WASHINGTON, Sept. 27 (UPI) -- Ralph Nader's supporters want the Supreme Court of the United States to help get their presidential candidate on the Oregon ballot.
The request is a prime test of whether the independent candidate can use the federal courts to force his way onto ballots in states where officials say he hasn't met the qualifications. Nader supporters are claiming that their constitutional rights, particularly the "due process," or fair proceedings, guarantee of the 14th Amendment, have been violated.
The issue is important far beyond Oregon in a number of other states where the presidential contest is expected to be close between Republican President George W. Bush and Sen. John Kerry, D-Mass.
As in 2000, Nader's candidacy is expected to draw more votes away from the Democratic nominee than the Republican nominee. Polls say an estimated 70 percent of Nader voters open to other candidates in 2000 would have voted for Democratic Vice President Al Gore if Nader had not been on the ballot.
In 2004 Democratic officials in individual states have been fighting tooth and nail to keep their ballots Nader-free. Republicans have been fighting just as hard to get him included and in some cases are financing Nader's efforts.
Those efforts in Oregon have been particularly bumpy.
Nader's supporters claim that they had gathered enough petition signatures necessary to get him on the Oregon ballot. In fact, his supporters say, the petitions they submitted to the county elections boards contained more than 27,000 signatures, about 12,000 more than needed.
Published reports say Republicans were among those circulating the petitions.
County elections officers are supposed to verify the signatures and in turn submit them to the Oregon secretary of state's office before Aug. 24, the filing deadline for the Nov. 2 election.
However, as the petitions were being filed with the counties, Nader supporters said in a request filed with the U.S. Supreme Court, the secretary of state sent county officials an informal memo instructing them to remove petition sheets from the official count if the name of the circulator of the sheets was identified by initials only and if the circulation date had been crossed out or modified.
Using those restrictions, Nader supporters said, the elections officers verified and returned petitions containing more than 18,000 verified signatures to the secretary of state's office, still more than enough to qualify. Neither the state nor the counties notified the Nader campaign of the restrictions or the rejections, Nader's supporters said.
At that point, however, Oregon Secretary of State Bill Bradbury, a Democrat, also began to review the petition sheets and rejected more than 3,000 of the signatures, leaving Nader 218 short of the 15,306 signatures needed.
The Nader campaign filed suit, and a state judge ruled that the independent candidate had qualified for the ballot. But last week the Oregon Supreme Court issued a writ ordering the judge to throw out his ruling. The state high court cited U.S. Supreme Court precedent giving the states considerable leeway to protect the integrity of their ballots.
Nader's supporters then asked the U.S. Supreme Court in an emergency request filed last Friday to block the Oregon Supreme Court's order, meaning the judge's ruling would stand.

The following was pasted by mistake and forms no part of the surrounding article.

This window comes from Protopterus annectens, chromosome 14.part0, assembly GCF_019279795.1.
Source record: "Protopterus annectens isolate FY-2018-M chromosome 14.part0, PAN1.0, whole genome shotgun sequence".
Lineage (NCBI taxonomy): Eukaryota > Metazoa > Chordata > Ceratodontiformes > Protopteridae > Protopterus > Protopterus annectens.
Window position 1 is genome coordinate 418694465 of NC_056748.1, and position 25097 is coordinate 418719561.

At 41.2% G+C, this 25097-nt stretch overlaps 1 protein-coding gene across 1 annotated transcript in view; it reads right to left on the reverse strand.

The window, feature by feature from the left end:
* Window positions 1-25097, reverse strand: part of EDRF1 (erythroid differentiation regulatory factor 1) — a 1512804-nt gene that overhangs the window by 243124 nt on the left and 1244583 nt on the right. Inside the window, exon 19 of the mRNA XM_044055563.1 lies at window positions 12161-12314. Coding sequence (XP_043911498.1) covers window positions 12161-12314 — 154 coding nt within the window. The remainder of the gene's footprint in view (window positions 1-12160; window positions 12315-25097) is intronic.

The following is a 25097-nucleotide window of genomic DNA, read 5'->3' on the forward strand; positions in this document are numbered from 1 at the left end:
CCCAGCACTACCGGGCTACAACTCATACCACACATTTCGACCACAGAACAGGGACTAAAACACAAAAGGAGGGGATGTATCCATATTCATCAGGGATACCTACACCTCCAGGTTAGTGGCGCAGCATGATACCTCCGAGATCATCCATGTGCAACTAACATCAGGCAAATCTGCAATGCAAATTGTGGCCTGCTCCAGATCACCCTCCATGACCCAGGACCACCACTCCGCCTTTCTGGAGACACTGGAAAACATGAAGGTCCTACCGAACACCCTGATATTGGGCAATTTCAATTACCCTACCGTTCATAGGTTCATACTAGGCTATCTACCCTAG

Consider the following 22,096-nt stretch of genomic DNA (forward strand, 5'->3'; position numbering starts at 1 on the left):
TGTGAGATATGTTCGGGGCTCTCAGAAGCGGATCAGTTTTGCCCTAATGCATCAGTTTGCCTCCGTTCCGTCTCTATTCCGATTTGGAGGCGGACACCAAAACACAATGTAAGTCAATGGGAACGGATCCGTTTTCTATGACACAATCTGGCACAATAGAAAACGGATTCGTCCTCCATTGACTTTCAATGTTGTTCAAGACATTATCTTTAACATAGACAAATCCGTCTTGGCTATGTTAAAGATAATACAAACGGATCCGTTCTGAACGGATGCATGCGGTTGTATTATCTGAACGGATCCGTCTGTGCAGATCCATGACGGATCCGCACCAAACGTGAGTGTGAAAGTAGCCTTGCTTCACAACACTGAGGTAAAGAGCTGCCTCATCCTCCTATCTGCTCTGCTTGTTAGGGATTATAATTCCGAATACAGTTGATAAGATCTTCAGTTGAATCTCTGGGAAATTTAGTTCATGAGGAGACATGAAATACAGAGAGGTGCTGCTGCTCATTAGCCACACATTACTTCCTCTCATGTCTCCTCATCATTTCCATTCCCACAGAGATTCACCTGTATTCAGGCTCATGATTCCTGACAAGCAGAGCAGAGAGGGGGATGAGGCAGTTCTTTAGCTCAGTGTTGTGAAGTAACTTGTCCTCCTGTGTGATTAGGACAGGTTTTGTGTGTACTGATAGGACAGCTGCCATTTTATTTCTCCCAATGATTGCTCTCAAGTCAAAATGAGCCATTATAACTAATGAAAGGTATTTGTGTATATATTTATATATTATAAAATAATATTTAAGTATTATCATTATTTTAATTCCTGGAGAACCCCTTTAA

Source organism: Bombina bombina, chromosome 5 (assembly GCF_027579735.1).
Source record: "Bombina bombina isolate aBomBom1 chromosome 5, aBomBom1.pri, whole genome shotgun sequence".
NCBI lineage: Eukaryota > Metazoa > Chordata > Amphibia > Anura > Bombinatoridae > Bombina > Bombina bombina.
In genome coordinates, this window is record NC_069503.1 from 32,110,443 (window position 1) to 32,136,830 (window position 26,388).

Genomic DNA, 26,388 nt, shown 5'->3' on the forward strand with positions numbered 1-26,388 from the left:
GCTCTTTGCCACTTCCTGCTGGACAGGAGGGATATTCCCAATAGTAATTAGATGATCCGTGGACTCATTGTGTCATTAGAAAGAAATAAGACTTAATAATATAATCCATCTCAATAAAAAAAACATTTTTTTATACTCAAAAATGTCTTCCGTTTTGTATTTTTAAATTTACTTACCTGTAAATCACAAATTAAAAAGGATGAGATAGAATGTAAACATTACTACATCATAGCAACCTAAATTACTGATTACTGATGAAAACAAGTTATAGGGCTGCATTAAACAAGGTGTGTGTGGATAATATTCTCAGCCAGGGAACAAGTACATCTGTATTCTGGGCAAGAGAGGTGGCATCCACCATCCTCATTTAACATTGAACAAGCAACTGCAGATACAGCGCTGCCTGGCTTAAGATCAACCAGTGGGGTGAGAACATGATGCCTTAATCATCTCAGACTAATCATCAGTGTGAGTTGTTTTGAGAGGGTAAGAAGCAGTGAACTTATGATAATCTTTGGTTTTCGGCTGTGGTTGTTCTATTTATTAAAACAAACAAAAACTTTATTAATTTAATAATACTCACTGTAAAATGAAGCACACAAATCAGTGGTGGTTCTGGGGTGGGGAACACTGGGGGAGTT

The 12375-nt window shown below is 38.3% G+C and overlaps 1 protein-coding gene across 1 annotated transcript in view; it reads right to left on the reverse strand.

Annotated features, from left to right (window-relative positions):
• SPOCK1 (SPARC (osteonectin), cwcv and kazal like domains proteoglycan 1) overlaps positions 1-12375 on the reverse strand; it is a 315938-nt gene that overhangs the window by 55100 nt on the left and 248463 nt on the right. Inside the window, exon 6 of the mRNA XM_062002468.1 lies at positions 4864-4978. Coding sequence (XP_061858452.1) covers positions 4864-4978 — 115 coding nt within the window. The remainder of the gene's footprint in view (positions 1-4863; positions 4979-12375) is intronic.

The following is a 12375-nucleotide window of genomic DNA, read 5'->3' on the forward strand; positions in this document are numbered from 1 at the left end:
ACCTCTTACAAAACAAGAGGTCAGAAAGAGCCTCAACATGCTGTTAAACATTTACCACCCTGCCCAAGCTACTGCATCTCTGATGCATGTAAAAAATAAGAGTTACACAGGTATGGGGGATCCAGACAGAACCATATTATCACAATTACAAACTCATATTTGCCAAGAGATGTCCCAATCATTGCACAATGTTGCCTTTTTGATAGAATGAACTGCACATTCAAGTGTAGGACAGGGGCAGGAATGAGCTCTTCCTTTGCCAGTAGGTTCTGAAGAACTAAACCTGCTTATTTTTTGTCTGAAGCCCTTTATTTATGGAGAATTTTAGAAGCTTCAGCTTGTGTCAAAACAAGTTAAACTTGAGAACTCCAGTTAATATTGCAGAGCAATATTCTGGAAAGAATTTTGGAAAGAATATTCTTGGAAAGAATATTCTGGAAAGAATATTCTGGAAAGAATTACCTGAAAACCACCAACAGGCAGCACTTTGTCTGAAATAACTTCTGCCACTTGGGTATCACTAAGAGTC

The supporters argue that by applying "unwritten rules" to the nominating process -- specifically, the collection of petitions -- the state was acting unconstitutionally.
"The Oregon Supreme Court concluded that application of the 'unwritten rules' did not violate Oregon law," Nader supporters told the U.S. Supreme Court. "We argue here that application of the 'unwritten rules' did violate the rights of plaintiffs under the U.S. Constitution by depriving them of a recognized liberty interest with no notice and no opportunity to cure the alleged 'circulator errors' on the signature sheets."
Bradbury "provided no ruling and no rationale for rejection of these circulator signatures," the Nader supporters said.
The request was automatically channeled to Justice Sandra Day O'Connor, who oversees the 9th U.S. Circuit. O'Connor can grant or reject the request or, more likely, refer it to the full court for a vote.
Meanwhile, the Nader campaign said on its Web site it has filed signatures in 26 other states and the District of Columbia. In addition, the campaign is relying on Reform Party access to seven state ballots.
Signatures have been submitted in Alaska, Arizona, Arkansas, Connecticut, Illinois, Iowa, Maine, Maryland, Massachusetts, Michigan, Missouri, Montana, Nevada, New Hampshire, New Jersey, New York, Ohio, Pennsylvania, South Carolina, South Dakota, Tennessee, Texas, Utah, Virginia, West Virginia and Wyoming.
The campaign said it has satisfied the signature requirements in Arkansas, Iowa, Montana, Nevada, New Jersey and South Dakota.
In addition the Reform Party has ballot access in Colorado, Florida, Kansas, Michigan, Mississippi, Montana and South Carolina. Nader has also received the nomination of the Independent Party of Delaware.
The Nader campaign also said it was on the ballot in 43 states in 2000, when Nader was the candidate of the Green Party, and expects to exceed that number in 2004 -- bad news for the Kerry campaign.
(No. 04A242, Kucera et al vs. Bradbury and Democratic Party of Oregon et al.)
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